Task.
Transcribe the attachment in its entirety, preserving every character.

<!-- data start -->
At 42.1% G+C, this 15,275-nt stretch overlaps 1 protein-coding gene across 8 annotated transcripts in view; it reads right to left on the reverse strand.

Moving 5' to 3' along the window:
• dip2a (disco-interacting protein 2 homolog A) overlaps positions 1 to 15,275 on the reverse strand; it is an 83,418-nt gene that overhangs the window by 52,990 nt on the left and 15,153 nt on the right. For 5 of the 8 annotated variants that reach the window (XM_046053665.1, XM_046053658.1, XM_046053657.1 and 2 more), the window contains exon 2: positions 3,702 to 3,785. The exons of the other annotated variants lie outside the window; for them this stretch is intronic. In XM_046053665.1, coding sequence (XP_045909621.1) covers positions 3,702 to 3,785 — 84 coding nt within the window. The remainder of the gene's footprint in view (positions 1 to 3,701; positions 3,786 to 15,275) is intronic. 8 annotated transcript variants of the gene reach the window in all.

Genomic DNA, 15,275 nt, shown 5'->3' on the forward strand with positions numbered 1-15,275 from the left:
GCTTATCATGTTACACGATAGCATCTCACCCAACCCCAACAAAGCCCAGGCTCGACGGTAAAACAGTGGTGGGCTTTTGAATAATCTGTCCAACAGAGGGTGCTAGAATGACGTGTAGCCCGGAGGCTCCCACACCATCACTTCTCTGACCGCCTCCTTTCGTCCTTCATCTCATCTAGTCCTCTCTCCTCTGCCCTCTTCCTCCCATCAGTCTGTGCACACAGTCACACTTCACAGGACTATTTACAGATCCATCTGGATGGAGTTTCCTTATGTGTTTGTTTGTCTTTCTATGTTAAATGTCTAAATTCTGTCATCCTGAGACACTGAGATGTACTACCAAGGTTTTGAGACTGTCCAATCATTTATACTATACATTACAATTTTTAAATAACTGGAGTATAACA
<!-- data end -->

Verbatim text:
At 42.1% G+C, this 15,275-nt stretch overlaps 1 protein-coding gene across 8 annotated transcripts in view; it reads right to left on the reverse strand.

Moving 5' to 3' along the window:
• dip2a (disco-interacting protein 2 homolog A) overlaps positions 1 to 15,275 on the reverse strand; it is an 83,418-nt gene that overhangs the window by 52,990 nt on the left and 15,153 nt on the right. For 5 of the 8 annotated variants that reach the window (XM_046053665.1, XM_046053658.1, XM_046053657.1 and 2 more), the window contains exon 2: positions 3,702 to 3,785. The exons of the other annotated variants lie outside the window; for them this stretch is intronic. In XM_046053665.1, coding sequence (XP_045909621.1) covers positions 3,702 to 3,785 — 84 coding nt within the window. The remainder of the gene's footprint in view (positions 1 to 3,701; positions 3,786 to 15,275) is intronic. 8 annotated transcript variants of the gene reach the window in all.

Genomic DNA, 15,275 nt, shown 5'->3' on the forward strand with positions numbered 1-15,275 from the left:
GCTTATCATGTTACACGATAGCATCTCACCCAACCCCAACAAAGCCCAGGCTCGACGGTAAAACAGTGGTGGGCTTTTGAATAATCTGTCCAACAGAGGGTGCTAGAATGACGTGTAGCCCGGAGGCTCCCACACCATCACTTCTCTGACCGCCTCCTTTCGTCCTTCATCTCATCTAGTCCTCTCTCCTCTGCCCTCTTCCTCCCATCAGTCTGTGCACACAGTCACACTTCACAGGACTATTTACAGATCCATCTGGATGGAGTTTCCTTATGTGTTTGTTTGTCTTTCTATGTTAAATGTCTAAATTCTGTCATCCTGAGACACTGAGATGTACTACCAAGGTTTTGAGACTGTCCAATCATTTATACTATACATTACAATTTTTAAATAACTGGAGTATAACA